Rapid separation method for actinides in emergency air filter samples.
ABSTRACT A new rapid method for the determination of actinides and strontium in air filter samples has been developed at the Savannah River Site Environmental Lab (Aiken, SC, USA) that can be used in emergency response situations. The actinides and strontium in air filter method utilizes a rapid acid digestion method and a streamlined column separation process with stacked TEVA, TRU and Sr Resin cartridges. Vacuum box technology and rapid flow rates are used to reduce analytical time. Alpha emitters are prepared using cerium fluoride microprecipitation for counting by alpha spectrometry. The purified (90)Sr fractions are mounted directly on planchets and counted by gas flow proportional counting. The method showed high chemical recoveries and effective removal of interferences. This new procedure was applied to emergency air filter samples received in the NRIP Emergency Response exercise administered by the National Institute for Standards and Technology (NIST) in April, 2009. The actinide and (90)Sr in air filter results were reported in less than 4 h with excellent quality.
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ABSTRACT: A procedure is presented to provide sequential determination of isotopic strontium, thorium, plutonium, uranium, and americium in a single biological sample. The method begins with digestion and dissolution of the sample. Tracers and/or carriers are added to the sample for the purpose of chemical yield monitoring. Strontium is first separated from the actinides and from most of the interfering constituents of the sample by precipitation as carbonates. Strontium isotopes are purified, and 89Sr and 90Sr are measured by gas proportional counting. Actinides are separated and purified by ion exchange chromatography, co-precipitated with neodymium fluoride, filtered, and counted by alpha-particle spectrometry.Journal of Radioanalytical and Nuclear Chemistry 01/2000; 243(2):525-533. · 1.47 Impact Factor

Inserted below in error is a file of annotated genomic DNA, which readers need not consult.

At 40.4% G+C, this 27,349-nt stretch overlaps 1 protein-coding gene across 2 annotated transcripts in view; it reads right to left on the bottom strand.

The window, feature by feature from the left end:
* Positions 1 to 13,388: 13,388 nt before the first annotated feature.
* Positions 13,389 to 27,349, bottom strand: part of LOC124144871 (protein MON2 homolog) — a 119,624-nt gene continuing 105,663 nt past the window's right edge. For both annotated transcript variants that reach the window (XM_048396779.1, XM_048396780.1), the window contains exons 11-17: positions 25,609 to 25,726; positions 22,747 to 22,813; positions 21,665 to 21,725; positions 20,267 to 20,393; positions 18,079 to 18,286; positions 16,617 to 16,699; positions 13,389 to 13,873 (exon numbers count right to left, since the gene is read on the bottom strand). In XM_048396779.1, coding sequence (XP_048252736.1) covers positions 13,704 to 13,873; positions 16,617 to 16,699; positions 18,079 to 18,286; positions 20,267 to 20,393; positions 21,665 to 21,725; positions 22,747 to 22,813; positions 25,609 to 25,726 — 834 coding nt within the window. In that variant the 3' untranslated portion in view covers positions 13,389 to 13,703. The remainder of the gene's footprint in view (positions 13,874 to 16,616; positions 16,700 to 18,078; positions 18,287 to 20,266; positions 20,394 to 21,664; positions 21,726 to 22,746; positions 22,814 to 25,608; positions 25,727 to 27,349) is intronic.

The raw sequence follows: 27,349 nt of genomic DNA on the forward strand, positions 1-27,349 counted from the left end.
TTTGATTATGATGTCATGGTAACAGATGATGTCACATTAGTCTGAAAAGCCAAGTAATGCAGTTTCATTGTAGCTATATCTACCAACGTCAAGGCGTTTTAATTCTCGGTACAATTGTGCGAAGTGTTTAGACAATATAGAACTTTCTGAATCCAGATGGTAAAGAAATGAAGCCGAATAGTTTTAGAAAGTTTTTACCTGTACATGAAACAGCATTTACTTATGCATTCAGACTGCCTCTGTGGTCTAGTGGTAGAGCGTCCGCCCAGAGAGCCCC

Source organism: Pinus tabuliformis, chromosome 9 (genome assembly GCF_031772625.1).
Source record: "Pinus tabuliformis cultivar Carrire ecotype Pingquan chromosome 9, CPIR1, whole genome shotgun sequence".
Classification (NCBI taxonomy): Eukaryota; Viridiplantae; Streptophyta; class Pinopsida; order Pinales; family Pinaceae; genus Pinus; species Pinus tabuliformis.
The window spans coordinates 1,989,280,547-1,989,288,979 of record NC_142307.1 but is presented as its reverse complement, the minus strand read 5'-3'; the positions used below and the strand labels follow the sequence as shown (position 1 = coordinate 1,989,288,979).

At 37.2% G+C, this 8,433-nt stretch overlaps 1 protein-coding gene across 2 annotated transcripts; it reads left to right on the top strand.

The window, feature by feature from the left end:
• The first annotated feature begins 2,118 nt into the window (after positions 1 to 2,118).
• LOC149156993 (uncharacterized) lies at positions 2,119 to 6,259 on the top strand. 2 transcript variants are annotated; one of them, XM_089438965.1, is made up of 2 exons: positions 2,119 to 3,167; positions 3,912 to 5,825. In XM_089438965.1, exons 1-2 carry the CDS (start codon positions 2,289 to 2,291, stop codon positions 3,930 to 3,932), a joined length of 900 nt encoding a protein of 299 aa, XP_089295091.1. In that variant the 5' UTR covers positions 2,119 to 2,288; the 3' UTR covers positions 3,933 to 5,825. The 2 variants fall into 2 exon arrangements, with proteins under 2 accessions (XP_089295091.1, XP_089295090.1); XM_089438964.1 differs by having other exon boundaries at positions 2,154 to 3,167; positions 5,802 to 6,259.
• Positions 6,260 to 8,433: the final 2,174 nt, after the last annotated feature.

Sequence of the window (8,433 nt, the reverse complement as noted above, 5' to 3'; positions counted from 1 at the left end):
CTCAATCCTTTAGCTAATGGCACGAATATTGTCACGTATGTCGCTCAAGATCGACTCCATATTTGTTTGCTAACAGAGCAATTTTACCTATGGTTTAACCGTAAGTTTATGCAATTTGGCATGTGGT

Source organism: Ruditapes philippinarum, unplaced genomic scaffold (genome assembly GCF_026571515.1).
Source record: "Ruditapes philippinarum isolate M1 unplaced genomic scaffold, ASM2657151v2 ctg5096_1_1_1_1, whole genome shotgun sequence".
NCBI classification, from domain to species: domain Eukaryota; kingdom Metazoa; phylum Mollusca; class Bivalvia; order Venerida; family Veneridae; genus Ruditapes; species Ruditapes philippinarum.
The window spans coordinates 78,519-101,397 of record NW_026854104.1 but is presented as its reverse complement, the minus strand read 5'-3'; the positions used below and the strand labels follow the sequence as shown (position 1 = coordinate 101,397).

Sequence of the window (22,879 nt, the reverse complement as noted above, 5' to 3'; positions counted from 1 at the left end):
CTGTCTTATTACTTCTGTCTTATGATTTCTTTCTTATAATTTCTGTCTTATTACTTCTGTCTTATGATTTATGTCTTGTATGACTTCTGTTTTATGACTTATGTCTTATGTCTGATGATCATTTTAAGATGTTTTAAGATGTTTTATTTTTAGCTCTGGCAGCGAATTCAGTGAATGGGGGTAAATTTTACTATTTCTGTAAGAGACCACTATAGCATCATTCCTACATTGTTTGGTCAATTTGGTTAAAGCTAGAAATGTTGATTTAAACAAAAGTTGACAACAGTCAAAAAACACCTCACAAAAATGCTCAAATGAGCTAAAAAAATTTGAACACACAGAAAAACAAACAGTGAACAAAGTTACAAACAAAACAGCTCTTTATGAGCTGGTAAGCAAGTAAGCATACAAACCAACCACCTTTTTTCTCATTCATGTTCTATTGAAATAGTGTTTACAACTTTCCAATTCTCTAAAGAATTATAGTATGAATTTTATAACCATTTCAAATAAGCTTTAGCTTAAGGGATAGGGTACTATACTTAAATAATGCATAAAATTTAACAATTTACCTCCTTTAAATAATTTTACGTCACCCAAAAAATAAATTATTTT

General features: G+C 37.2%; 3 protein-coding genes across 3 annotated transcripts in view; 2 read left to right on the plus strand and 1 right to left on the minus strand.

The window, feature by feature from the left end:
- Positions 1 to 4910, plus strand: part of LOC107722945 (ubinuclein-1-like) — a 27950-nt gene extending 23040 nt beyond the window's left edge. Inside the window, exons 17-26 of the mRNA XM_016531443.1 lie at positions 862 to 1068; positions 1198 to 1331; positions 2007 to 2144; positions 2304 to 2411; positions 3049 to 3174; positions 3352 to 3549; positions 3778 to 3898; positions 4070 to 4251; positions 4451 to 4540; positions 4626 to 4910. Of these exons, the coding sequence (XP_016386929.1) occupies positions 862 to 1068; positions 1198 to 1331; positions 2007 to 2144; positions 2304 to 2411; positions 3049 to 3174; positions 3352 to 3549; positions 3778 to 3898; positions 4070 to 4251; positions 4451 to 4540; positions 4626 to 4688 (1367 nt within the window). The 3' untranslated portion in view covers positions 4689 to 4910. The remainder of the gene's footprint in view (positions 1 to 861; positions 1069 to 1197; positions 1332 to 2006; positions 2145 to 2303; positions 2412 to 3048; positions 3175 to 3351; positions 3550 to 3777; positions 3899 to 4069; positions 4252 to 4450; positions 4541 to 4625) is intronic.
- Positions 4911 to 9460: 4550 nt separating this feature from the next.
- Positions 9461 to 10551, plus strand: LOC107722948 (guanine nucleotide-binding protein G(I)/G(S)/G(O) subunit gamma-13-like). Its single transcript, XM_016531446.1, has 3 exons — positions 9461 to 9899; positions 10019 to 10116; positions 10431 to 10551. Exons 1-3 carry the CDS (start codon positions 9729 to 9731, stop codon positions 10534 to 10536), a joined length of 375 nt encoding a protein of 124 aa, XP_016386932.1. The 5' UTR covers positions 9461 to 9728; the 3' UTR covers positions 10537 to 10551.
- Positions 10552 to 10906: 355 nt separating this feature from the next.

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ABSTRACT: An automated system for on-line pre-concentration, separation and detection of plutonium in a urine sample was developed, based on the coupling of a multi-solvent delivery system, remotely- controlled switching modules, and an inductively coupled plasma mass spectrometer (ICP-MS). Effective separation between spectral and non-spectral interferences and Pu was performed via TEVA selective extraction chromatography. Pu elution from the resin was performed using 0.01 M (NH4)2C2O4, directed to the ICP-MS through a switching module controlled by the multi- solvent delivery unit. The automated flow injection system (AFIS) enables the quantification of Pu isotopes for urinalysis at the sub-mBq L � 1 range (DL: 0.21( 239 Pu), 0.19( 240 Pu) mBq L � 1 )i n less than 15 min, with a chemical recovery exceeding 70%. The simplicity, speed, and automation of this approach make it attractive for radiological emergency response, especially considering its high daily sample throughput (480). This throughput is the result of the faster flow rate used for the separation (up to 3 mL min � 1 ) and the reusability of the extraction resin. If a calcium phosphate co-precipitation step is performed prior to loading the sample onto the TEVA resin, improvement in pre-concentration capacity is possible, making the AFIS usable for the assessment of occupational exposures.Journal of Analytical Atomic Spectrometry 01/2008; 23(3). · 3.16 Impact Factor
- Radiochimica Acta - RADIOCHIM ACTA. 01/2004; 92:467-473.